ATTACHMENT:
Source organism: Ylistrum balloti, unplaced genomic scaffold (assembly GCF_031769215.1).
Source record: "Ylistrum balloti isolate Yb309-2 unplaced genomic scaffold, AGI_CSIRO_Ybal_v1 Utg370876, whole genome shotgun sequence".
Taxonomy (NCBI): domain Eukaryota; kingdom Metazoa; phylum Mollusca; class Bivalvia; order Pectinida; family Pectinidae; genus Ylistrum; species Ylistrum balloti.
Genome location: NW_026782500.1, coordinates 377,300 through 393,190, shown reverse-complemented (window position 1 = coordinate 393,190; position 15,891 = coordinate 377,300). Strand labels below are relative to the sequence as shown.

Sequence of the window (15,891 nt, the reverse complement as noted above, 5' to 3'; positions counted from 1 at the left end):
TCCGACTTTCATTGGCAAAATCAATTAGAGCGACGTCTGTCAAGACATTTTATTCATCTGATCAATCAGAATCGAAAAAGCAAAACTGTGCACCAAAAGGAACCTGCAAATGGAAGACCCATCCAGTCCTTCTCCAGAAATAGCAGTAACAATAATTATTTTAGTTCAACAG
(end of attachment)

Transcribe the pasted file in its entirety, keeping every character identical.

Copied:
Source organism: Ylistrum balloti, unplaced genomic scaffold (assembly GCF_031769215.1).
Source record: "Ylistrum balloti isolate Yb309-2 unplaced genomic scaffold, AGI_CSIRO_Ybal_v1 Utg370876, whole genome shotgun sequence".
Taxonomy (NCBI): domain Eukaryota; kingdom Metazoa; phylum Mollusca; class Bivalvia; order Pectinida; family Pectinidae; genus Ylistrum; species Ylistrum balloti.
Genome location: NW_026782500.1, coordinates 377,300 through 393,190, shown reverse-complemented (window position 1 = coordinate 393,190; position 15,891 = coordinate 377,300). Strand labels below are relative to the sequence as shown.

Sequence of the window (15,891 nt, the reverse complement as noted above, 5' to 3'; positions counted from 1 at the left end):
TCCGACTTTCATTGGCAAAATCAATTAGAGCGACGTCTGTCAAGACATTTTATTCATCTGATCAATCAGAATCGAAAAAGCAAAACTGTGCACCAAAAGGAACCTGCAAATGGAAGACCCATCCAGTCCTTCTCCAGAAATAGCAGTAACAATAATTATTTTAGTTCAACAG